Barnes sets Open record; Woods 11 back
FARMINGDALE, N.Y. — With a record-setting show, Ricky Barnes has clearly regained his USGA championship stroke.
Tiger Woods, meanwhile, remained well off the leaderboard as rain returned to still-soggy Bethpage Black.
Barnes, the 2002 U.S. Amateur champion, set the U.S. Open 36-hole scoring record by finishing two trips around the course in 8-under 132. He completed his second round Saturday morning, making three birdies in nine holes for a 65.
The previous 36-hole record was 133, set by Jim Furyk and Vijay Singh at Olympia Fields in 2003.
“It’s pretty cool,” Barnes said. “Obviously at the beginning of the week you didn’t think that score was out there. Obviously with some tees moved up and the soft greens helped it out. And obviously with my ball-striking was the most probably impressive part of the first 36 holes.”
Barnes has hit 31 of 36 greens this week; the rest of the field is only hitting the green in regulation about half the time.
“If you would have told me I would have been 8 under and only (a) one-shot lead, I would have said, ‘You’re kidding me,’” Barnes said. “But I’ll take it. It was solid play. And I’m happy with the position I’m at.”
Woods was not.
The defending champion and world’s No. 1 shot 69 on Saturday, only getting to 3 over for the week and within 11 shots of Barnes’ lead. He missed a 10-footer for par on his closing hole, then swiped his putter in frustration before tapping in to end his four-birdie, three-bogey day.
Barnes led Lucas Glover by one shot; Glover had a chance at matching the U.S. Open and all-time major championship record with a 20-foot birdie putt on his final hole Saturday morning, only to leave it short and settle for a bogey-free 64.
Glover said he was thinking about shooting 63 as he stood over that birdie putt on the last hole, then lamented that he, in his words, “weenied out.”
He didn’t have much else to complain about.
“I’m very pleased,” said Glover, who didn’t even make the cut in any of his three previous U.S. Open appearances. “Probably as good a round of golf as I’ve played. I’m very excited.”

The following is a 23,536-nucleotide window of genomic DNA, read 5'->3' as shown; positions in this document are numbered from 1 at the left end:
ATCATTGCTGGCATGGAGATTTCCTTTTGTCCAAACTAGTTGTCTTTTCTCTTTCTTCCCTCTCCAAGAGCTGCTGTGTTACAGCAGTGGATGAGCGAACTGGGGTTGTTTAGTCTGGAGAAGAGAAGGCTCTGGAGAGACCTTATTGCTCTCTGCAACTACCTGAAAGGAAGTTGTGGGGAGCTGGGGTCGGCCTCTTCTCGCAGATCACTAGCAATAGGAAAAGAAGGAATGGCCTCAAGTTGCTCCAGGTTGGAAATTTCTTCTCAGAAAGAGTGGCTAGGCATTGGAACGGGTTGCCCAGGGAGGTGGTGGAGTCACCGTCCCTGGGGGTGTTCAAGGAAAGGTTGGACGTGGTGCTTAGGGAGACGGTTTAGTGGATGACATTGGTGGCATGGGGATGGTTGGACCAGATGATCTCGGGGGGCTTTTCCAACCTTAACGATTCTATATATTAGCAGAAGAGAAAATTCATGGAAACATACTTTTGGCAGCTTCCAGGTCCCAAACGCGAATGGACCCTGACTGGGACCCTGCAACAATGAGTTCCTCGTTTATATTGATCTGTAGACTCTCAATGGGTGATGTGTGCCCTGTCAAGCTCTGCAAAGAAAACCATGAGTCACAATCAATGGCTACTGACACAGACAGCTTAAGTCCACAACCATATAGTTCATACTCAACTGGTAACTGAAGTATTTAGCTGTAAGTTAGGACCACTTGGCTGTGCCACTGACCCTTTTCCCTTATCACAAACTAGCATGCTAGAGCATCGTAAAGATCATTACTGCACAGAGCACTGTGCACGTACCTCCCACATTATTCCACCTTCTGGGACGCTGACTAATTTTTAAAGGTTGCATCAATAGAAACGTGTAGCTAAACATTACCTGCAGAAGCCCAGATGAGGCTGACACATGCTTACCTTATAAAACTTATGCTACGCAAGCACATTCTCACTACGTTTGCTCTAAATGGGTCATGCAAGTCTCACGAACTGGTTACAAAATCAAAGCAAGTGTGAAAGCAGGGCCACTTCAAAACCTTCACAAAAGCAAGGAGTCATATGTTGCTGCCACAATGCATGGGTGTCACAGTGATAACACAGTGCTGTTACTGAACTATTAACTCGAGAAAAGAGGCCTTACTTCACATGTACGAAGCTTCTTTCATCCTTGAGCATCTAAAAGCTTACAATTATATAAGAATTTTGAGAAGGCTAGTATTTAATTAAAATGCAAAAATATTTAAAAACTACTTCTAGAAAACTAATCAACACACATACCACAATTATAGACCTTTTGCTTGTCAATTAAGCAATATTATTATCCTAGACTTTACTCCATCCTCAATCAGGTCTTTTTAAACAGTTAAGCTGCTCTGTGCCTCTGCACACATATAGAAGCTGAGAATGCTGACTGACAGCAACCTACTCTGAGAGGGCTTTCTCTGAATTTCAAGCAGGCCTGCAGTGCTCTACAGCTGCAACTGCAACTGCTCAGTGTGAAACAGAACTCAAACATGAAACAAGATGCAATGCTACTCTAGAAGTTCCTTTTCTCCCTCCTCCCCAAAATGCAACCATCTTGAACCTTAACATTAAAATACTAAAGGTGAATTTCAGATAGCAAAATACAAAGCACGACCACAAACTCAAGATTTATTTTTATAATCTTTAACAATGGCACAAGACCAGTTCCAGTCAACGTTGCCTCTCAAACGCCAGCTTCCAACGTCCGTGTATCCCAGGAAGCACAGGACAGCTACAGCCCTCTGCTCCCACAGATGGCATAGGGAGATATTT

First-round leader Mike Weir, who has finished in the top 20 at the U.S. Open seven of the past nine years, was two shots off Barnes’ lead at 6 under. A threesome of players, including David Duval, were tied for fourth at 3 under through 36 holes.
“I’m just happy I’ve given them a good show so far,” Duval said.
Azuma Yano of Japan shot 65 in his second round, joining Duval and Sweden’s Peter Hanson at 3 under. Steve Stricker made a big move as well, shooting 66 to move into a tie for 11th at 1 under.
Odd as this may seem, there’s apparently some who think Woods is getting too much attention.
A merchandise stand between the 1st and 18th fairways had a cardboard sign attached to its fencing: “No Tiger Watching,” it read, apparently because ticketholders were trying to use the elevated walkway into the store as a good spot to catch a look at the world’s No. 1 player.
Woods’ round began under bright sunshine. It didn’t last.
Rain started falling around midday Saturday, with up to 1 inch possible according to the National Weather Service. Much work has been done at Bethpage to get rid of the water that turned the park into a pool on Thursday, but any significant new rainfall would likely make the Black unplayable once again.
“It’s been a lot of starting and stopping this week,” Weir said. “It’s just been a test of patience and trying to be in the right state of mind each time you come out not to let things change too much. It’s difficult for everybody.”
The USGA was hoping to get the second round completed Saturday, possibly even start the third round around 5:30 p.m., and then play Sunday to crown a winner and continue the tradition of having the tournament end on Father’s Day.
“Ain’t gonna this year,” Duval said.
Phil Mickelson rode waves of emotional support throughout his 9?-hour, 29-hole marathon Friday from fans who adored him seven years ago at Bethpage and seem even more attracted to him now. It’s been less than a month since Amy Mickelson revealed that she has breast cancer, and she sent her husband to New York with one request: Bring home a trophy.
“I just love playing golf here,” Mickelson said. “I love coming up to this area. I think all sports teams love playing in front of these people here. They are some of the best sports fans in the country.”
Few of them had arrived when play restarted Saturday. Perhaps he needed more out there.
Mickelson took a drop on the way to making bogey at the par-5 13th for the second straight day, and wound up shooting even par 70 to go to 1 under for the tournament.
“I’m only what, six back? We’re only halfway through and we’re all going to be playing under the same conditions now,” said Mickelson, who wound up seven behind Barnes. “I like the position I’m in.”